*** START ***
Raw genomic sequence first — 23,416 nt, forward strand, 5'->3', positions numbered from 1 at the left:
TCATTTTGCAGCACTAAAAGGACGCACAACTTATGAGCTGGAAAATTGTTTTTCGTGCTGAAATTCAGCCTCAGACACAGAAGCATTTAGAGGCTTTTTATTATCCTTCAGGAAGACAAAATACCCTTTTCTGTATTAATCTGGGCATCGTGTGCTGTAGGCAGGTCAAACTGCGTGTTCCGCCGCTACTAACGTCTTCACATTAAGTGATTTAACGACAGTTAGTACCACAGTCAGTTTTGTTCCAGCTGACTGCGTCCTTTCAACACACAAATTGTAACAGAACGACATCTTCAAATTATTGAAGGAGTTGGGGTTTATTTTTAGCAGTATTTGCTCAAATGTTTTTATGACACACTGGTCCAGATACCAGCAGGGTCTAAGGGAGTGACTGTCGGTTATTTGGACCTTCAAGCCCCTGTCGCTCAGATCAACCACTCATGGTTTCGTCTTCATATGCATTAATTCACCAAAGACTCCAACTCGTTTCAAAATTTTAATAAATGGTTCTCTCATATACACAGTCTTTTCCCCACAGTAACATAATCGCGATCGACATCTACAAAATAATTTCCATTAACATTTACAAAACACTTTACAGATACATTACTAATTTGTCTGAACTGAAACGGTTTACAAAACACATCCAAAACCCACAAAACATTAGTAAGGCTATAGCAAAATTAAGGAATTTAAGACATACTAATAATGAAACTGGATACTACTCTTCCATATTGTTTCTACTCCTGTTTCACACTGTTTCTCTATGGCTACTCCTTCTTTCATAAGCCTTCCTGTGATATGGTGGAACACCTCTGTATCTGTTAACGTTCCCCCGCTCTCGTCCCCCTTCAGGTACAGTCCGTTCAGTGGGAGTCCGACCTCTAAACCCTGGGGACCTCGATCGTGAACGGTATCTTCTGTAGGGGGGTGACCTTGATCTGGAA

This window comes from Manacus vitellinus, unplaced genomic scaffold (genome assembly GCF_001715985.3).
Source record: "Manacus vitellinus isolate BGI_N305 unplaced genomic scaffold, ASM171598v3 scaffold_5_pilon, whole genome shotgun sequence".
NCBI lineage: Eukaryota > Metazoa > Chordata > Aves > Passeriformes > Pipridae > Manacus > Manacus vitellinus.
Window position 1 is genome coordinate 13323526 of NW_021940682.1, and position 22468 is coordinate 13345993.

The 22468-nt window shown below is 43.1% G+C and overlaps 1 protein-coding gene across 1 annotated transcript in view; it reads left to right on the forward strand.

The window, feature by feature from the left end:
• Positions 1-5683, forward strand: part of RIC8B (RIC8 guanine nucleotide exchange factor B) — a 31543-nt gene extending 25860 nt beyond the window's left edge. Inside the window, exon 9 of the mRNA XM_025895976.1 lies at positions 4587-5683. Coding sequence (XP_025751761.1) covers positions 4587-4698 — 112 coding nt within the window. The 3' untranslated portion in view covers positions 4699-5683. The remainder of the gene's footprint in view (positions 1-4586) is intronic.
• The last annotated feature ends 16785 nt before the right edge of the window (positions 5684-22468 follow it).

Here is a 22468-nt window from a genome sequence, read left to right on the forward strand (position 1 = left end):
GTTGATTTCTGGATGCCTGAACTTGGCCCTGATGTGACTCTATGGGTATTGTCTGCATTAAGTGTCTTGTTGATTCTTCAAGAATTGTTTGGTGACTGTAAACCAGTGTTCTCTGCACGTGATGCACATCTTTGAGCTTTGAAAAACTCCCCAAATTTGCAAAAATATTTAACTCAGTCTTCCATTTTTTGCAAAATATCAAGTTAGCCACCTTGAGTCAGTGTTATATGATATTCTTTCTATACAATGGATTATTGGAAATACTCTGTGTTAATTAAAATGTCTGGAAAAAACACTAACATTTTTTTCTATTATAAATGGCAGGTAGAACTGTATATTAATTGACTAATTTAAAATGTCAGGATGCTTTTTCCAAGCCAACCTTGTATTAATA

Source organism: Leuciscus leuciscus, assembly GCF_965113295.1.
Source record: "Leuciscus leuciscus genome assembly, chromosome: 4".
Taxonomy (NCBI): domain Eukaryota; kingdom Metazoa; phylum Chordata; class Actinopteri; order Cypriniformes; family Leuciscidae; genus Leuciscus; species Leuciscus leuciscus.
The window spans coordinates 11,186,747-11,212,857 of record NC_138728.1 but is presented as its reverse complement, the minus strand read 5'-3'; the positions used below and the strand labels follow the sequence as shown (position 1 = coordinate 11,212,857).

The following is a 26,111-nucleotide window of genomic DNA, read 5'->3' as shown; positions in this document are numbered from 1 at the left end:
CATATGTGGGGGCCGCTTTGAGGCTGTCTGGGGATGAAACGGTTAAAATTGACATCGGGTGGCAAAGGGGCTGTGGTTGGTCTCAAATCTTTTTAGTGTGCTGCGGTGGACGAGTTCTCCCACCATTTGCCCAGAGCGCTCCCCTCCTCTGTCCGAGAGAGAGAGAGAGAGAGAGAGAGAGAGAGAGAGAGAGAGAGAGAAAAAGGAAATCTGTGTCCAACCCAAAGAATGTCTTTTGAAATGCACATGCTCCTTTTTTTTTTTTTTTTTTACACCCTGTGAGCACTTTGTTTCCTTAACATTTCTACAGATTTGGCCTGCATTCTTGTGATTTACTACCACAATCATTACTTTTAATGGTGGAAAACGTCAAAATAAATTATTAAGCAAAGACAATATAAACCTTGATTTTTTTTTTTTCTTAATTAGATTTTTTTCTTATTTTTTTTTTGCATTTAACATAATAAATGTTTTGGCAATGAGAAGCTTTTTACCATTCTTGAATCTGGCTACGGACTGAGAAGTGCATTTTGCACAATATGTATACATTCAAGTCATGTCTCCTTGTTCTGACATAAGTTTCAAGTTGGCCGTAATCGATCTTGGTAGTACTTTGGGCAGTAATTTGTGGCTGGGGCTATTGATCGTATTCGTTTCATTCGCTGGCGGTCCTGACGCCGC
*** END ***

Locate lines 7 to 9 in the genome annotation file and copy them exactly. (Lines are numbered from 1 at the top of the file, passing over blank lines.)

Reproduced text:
The 22468-nt window shown below is 43.1% G+C and overlaps 1 protein-coding gene across 1 annotated transcript in view; it reads left to right on the forward strand.

The window, feature by feature from the left end:
• Positions 1-5683, forward strand: part of RIC8B (RIC8 guanine nucleotide exchange factor B) — a 31543-nt gene extending 25860 nt beyond the window's left edge. Inside the window, exon 9 of the mRNA XM_025895976.1 lies at positions 4587-5683. Coding sequence (XP_025751761.1) covers positions 4587-4698 — 112 coding nt within the window. The 3' untranslated portion in view covers positions 4699-5683. The remainder of the gene's footprint in view (positions 1-4586) is intronic.